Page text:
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Is Aaron Judge the Next Yankees Captain?

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SAN DIEGO — When Derek Jeter retired, Brian Cashman, the Yankees’ general manager, said that the long and time-honored tradition of naming a Yankees captain must be retired with him.

That was before Aaron Judge debuted with the team and rose through the pinstriped ranks.

Now, because the Yankees close on a record-setting, nine-year, $360 million free-agent take care of Judge, a slugging outfielder, a part of his return could include him being named the sixteenth captain in club history.

The team owner Hal Steinbrenner suggested in November that naming Judge captain is something that the team “would consider” if he returned. In October, first baseman Anthony Rizzo and pitcher Nestor Cortes each said that Judge must be named captain if he got here back. “Many of the guys in there agree with me,” Cortes told reporters.

“I’ve never been the one which’s made the choice to make a captain,” Cashman said Wednesday before his departure from baseball’s winter meetings in San Diego. “That call doesn’t sit on the manager’s desk. It doesn’t sit at the overall manager’s desk. It at all times sits on the owner’s desk.”

Cashman said he only declared post-Jeter that there was no more need for a Yankees captain because Jeter, a shortstop inducted into the Hall of Fame last 12 months, set the bar so high and did it in addition to anyone ever could.

“I felt it was appropriate to state that I’m undecided if we ever need one again,” Cashman said. “But that doesn’t mean if another person is worthy that emerges and, clearly in Aaron Judge’s case, he’s spectacular.”

He added, “Similar to once we retire numbers, that comes from ownership.” And if Steinbrenner desires to honor Judge, Cashman said, “I support that call 110 percent.”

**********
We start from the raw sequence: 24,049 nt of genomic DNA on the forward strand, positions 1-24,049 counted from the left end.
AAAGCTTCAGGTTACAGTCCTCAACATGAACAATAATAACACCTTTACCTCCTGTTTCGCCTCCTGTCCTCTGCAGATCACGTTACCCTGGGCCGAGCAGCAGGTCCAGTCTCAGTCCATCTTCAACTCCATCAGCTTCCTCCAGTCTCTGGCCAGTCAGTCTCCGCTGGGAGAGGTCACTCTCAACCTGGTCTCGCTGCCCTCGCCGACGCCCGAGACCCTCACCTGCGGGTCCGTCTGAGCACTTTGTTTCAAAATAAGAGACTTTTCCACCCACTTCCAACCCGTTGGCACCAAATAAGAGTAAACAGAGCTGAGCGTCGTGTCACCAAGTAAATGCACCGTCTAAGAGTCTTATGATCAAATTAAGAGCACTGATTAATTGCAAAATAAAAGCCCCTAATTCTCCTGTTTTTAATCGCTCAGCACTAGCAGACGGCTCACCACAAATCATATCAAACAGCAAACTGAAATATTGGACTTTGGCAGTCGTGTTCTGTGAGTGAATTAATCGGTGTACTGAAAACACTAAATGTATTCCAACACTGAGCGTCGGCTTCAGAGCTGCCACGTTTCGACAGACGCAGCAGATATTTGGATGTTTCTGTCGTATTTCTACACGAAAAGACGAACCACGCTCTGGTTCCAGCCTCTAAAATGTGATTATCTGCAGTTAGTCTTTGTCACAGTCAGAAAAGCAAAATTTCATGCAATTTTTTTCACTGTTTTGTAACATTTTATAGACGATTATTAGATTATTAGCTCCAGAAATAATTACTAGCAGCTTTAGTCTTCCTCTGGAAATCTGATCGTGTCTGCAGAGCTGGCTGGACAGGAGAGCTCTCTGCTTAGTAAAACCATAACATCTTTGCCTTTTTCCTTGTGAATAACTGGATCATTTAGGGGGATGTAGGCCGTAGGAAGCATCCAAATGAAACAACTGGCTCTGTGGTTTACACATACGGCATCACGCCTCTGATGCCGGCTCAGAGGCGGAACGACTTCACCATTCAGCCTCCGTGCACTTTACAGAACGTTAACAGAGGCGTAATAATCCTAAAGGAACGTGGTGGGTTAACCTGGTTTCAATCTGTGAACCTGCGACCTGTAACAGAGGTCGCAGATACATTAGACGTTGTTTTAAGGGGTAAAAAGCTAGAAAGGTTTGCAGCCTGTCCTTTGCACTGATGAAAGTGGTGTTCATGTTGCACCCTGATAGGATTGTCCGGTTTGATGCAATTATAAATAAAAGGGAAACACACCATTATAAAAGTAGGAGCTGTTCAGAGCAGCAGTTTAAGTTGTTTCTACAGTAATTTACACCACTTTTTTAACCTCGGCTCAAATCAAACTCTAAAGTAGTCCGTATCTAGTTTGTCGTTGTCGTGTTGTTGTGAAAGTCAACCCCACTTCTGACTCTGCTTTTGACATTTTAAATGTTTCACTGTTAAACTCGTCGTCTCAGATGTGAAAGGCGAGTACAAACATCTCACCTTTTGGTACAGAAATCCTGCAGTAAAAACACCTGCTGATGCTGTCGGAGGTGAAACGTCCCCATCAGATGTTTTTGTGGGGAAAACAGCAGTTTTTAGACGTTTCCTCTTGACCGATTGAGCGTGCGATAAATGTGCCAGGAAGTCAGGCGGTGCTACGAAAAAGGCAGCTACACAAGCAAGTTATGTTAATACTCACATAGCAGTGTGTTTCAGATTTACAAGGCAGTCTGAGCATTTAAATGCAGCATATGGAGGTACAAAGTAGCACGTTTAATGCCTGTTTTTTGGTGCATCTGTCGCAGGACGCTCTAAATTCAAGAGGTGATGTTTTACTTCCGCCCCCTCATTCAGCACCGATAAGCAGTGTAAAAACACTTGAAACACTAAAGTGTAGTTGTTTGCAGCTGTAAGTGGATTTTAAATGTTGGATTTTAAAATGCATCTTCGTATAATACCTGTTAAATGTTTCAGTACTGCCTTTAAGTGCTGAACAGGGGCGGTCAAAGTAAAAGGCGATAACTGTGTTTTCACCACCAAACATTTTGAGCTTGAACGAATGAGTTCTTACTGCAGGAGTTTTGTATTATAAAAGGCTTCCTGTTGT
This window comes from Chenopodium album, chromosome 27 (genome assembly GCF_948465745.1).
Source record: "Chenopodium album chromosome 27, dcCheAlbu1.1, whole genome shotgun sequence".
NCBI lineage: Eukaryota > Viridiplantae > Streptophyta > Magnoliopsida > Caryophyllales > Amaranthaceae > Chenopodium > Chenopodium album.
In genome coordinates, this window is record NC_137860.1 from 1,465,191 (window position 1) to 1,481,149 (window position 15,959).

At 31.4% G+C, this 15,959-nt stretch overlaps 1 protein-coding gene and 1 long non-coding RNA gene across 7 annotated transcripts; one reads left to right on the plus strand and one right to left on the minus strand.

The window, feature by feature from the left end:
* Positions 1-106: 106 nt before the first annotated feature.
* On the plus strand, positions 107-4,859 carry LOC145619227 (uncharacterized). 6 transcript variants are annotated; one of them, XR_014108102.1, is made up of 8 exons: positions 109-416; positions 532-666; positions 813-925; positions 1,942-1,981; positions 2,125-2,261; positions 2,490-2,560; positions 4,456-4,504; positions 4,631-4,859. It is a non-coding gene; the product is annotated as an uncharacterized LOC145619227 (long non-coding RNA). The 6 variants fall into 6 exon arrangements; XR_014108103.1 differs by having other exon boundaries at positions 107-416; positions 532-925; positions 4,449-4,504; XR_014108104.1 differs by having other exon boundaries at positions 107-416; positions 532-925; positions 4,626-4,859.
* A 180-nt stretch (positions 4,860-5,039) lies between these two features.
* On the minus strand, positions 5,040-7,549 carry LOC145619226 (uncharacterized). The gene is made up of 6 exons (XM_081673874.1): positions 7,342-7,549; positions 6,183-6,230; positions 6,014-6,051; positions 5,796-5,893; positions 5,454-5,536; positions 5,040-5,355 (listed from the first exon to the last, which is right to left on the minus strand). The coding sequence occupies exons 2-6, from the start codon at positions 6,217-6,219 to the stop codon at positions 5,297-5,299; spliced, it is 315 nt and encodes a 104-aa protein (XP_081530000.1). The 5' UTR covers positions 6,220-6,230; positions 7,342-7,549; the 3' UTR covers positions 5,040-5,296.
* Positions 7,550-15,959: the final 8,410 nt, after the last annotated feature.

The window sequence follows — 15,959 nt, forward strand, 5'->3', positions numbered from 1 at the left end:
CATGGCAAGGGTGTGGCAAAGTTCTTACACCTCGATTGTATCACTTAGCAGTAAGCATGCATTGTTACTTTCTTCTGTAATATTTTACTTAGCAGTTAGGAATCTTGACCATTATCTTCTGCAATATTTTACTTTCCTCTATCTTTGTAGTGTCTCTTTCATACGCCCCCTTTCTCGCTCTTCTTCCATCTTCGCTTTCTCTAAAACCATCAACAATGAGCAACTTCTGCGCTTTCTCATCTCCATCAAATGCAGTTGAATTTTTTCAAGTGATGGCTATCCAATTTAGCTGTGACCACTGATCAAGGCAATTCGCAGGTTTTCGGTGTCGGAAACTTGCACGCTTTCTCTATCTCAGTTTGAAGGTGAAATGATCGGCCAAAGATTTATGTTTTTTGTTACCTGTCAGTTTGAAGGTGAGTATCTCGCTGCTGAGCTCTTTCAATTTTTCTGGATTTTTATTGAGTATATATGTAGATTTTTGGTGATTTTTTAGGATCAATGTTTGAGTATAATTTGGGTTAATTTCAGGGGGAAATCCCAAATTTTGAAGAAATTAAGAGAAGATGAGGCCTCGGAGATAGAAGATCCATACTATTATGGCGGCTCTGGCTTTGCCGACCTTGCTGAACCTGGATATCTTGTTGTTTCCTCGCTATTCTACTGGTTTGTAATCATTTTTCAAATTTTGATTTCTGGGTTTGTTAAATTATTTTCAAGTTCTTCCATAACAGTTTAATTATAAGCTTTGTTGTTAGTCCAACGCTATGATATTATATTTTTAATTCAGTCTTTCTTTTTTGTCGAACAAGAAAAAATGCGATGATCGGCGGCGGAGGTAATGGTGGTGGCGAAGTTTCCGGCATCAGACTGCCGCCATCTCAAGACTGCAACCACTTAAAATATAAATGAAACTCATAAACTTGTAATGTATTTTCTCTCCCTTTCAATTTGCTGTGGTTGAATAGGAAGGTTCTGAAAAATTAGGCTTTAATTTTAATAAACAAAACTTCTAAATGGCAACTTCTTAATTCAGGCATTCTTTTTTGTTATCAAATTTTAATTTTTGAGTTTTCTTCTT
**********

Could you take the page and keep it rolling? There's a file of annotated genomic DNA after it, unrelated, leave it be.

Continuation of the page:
Jeter was named because the Yankees’ fifteenth captain by George Steinbrenner in June 2003.

“He represents all that is nice about a frontrunner,” Steinbrenner, who died in 2010, said then. “I’m an awesome believer in history, and I have a look at all the opposite leaders down through Yankee history, and Jeter is correct there with them.”

Jeter was the primary Yankees captain since Don Mattingly, who retired after the 1995 season. The lineage of Yankees captains stretches back to Babe Ruth and includes Lou Gehrig and Thurman Munson. Graig Nettles, Willie Randolph and Ron Guidry were also captains within the Eighties.

Judge, 30, has emerged as a clear team leader over his seven seasons within the majors and earned the admiration of teammates last summer for his leadership and energy as he set the American League single-season home run record at 62 and tied for the major-league lead with 131 R.B.I. It was a profession 12 months by which he also led the majors in runs scored (133), on-base percentage (.425), slugging percentage (.686) and total bases (391).

“I acknowledge that Aaron Judge has been a frontrunner of this franchise in every way, shape and form,” Cashman said.

Manager Aaron Boone said “we’ll speak about all that stuff” when asked Wednesday in regards to the idea of Judge formally being named captain.

“He’s a tremendous player, a tremendous individual that actually has the respect of everyone in that room,” Boone said. “Guys look to him, look as much as him. So when you could have a player of that caliber but that is also as beloved and as necessary as he’s on a every day basis, especially on the intangible stuff, you’d best hang onto that.”

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